every time i pull this cd out for another listen, which happens maybe once every year or two, my contempt for it fades a little more and i hear something new that i like…along with a few more things that make me wince.
though the lyrics are less spleen-on-sleeve than they had been on the previous several albums, and we’re already a long way from the visceral scream-filled territory of yore only about a year after i tried to rip my vocal cords apart on the final guys with dicks songs, there’s quite a bit of anger here. it isn’t only directed at members of the opposite sex who had toyed with me or friends who had revealed themselves to be little more than “vacant, mooching maggots” (as incandescent so tenderly sums them up). some of it also stems from the sense of deafening indifference i felt from pretty much everyone when it came to my music.
no one would give me a gig anywhere. no one would listen to a cd. no one would give me the time of day. i had been making music for a long time, and i believed there was some worth in what i was doing, but no one else seemed to care. it was depressing, reaching out to people, trying to connect with other artists, and never getting anything back but the sound of crickets chirping.
some people wonder why i’m so “reclusive” now, why i almost never play live, and why i’m not an active part of the local music scene in more conventional ways. what they don’t know is that i tried to be a part of the scene for year. i tried playing the game the same way everyone else does, and i tried networking with gusto (though never with any arrogance or a chip on my shoulder), but it was made very clear to me that no one wanted me there. i didn’t know the right people, and i wasn’t cool enough to justify paying attention to. it got to the point where i began to wonder why i even bothered making music at all. what was the point?
luckily, i had an epiphany one night while listening to some horrible, derivative music that was deemed worthy of attention. initial thoughts of “i’m better than this shit” gradually gave way to the realization that it didn’t matter what anyone else thought, or if anyone would ever be listening. i make music for myself, because it’s something i need to do. it’s just a part of who i am. if i can capture what’s in my head and create something i feel good about, i’ve succeeded. everything else is gravy.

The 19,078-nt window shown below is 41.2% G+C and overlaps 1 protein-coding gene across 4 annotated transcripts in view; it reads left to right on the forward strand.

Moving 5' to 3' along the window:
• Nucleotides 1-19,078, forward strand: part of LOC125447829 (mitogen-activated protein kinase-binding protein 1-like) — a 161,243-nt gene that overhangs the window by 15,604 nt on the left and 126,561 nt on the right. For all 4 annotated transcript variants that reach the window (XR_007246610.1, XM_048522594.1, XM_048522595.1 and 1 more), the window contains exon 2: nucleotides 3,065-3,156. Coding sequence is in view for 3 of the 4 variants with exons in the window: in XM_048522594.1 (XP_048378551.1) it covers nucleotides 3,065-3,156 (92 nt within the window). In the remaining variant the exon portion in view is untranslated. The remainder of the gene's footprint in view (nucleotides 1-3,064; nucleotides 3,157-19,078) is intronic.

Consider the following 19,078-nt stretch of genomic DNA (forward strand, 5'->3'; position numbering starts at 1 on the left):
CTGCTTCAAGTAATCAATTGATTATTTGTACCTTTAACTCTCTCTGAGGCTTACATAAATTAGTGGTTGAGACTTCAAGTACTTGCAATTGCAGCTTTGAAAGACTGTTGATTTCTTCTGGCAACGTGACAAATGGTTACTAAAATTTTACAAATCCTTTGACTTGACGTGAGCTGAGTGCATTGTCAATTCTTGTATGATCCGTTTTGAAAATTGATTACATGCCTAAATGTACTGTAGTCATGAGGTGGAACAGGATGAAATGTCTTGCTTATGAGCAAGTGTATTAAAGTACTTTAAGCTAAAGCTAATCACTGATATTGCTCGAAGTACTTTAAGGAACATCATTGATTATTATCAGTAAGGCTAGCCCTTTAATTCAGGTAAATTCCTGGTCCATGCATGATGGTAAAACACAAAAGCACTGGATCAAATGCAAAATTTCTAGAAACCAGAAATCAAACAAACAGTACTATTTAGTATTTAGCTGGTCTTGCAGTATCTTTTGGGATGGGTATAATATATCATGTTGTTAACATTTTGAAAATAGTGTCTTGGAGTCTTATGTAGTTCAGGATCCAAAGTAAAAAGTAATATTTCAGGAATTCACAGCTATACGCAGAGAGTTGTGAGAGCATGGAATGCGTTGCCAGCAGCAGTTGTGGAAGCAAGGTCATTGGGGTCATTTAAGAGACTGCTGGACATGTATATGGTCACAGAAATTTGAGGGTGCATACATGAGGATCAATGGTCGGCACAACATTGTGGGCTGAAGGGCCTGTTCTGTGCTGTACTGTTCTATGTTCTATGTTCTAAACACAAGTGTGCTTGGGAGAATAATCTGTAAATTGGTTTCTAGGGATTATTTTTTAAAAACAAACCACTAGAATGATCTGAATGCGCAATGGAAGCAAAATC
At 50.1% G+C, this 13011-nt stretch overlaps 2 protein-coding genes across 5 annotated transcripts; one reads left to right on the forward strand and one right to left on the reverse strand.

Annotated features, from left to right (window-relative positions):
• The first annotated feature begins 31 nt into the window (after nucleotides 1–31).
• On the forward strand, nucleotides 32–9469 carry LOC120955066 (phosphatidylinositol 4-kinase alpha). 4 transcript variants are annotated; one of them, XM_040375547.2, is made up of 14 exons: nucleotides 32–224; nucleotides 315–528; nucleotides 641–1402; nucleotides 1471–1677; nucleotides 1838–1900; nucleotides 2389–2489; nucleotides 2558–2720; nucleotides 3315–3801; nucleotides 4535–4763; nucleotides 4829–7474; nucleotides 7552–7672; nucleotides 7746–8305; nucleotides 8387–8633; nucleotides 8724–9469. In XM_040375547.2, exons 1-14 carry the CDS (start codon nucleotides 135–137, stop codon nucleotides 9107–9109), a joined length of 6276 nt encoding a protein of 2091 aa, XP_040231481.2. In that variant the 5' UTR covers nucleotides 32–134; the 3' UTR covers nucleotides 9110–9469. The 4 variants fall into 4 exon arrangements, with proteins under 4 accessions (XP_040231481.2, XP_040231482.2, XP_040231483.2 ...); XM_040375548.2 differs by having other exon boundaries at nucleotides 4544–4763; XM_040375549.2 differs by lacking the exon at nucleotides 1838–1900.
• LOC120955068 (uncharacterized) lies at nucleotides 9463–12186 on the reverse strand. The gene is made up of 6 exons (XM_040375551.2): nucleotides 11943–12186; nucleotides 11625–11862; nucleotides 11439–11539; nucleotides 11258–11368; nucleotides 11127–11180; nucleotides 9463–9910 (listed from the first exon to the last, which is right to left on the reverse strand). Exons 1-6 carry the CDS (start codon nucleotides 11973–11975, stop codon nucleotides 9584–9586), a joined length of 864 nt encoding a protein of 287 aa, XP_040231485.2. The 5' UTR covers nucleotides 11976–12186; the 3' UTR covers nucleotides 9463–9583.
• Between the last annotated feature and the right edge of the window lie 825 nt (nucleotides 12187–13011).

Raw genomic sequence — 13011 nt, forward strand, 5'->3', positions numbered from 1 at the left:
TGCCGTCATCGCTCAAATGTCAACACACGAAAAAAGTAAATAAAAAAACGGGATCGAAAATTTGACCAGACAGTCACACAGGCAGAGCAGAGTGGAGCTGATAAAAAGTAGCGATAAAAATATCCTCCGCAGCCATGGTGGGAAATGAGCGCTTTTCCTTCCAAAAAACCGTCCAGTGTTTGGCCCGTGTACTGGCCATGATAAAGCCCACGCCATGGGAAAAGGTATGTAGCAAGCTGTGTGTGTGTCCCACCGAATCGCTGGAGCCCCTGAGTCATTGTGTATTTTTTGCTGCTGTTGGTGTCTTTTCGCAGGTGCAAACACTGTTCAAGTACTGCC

so i stopped trying to connect with other musicians and songwriters who were too cool to acknowledge me. i stopped trying to get gigs at places like milk and the avalon front that were too cool to acknowledge me. i stopped trying to get cds to radio djs who were too cool to acknowledge me. and i decided i would never again charge anyone money for one of my albums, even if they insisted on paying me. art and commerce would never curl up together in my bed again, and i would never again waste my time and resources sending music to record labels who wouldn’t give me a passing thought even if i paid them to.
it was a freeing feeling.
there’s a lot more to the story, but i’m not going to get into all the gory details here. the point is, this album captures me at a moment when i was just in the process of deciding once and for all to stop caring about what anyone else thought of what i was doing, and to concentrate on simply trying to challenge and satisfy myself musically. i figured out once and for all that i don’t make music to make money or in the hope of achieving recognition; i make music to make music. it took the indifference of everyone in the windsor music scene once upon a time to hammer that home for me.
so, in a way, maybe i owe a debt of gratitude to everyone who ignored and/or slighted me. if it had turned out differently and i hadn’t been met with so much resistance, i might have actually ended up charging money for my cds and playing regular live shows like everyone else. and then where would we be?
all in all, this was an important turning point for me, even if it wasn’t as successful or nearly as jarring as i had hoped for it to be as the first step in the new direction i knew i needed to go. i guess it can be difficult to rewrite your own musical language in one fell swoop, and then to rewrite it all over again, and again, and again, without occasionally needing to stop for gas along the way. if only i had thought to pick up some trashy magazines while i was pulled over…
on a random note, one of my very favourite moments on the whole album has always been the brief “existentialism waltz” bit two minutes or so into mickey rourke’s new face, when the music starts back up again after a few seconds of silence. i don’t know why…i just like it. and at least one person once used this album as make-out music. if that isn’t a selling point, i don’t know what is.
broken & bleeding
lick your own dog free
aura of the insipid
everything you believe in
you will never
a blanket shower
the recluse falls in love
mickey rourke’s new face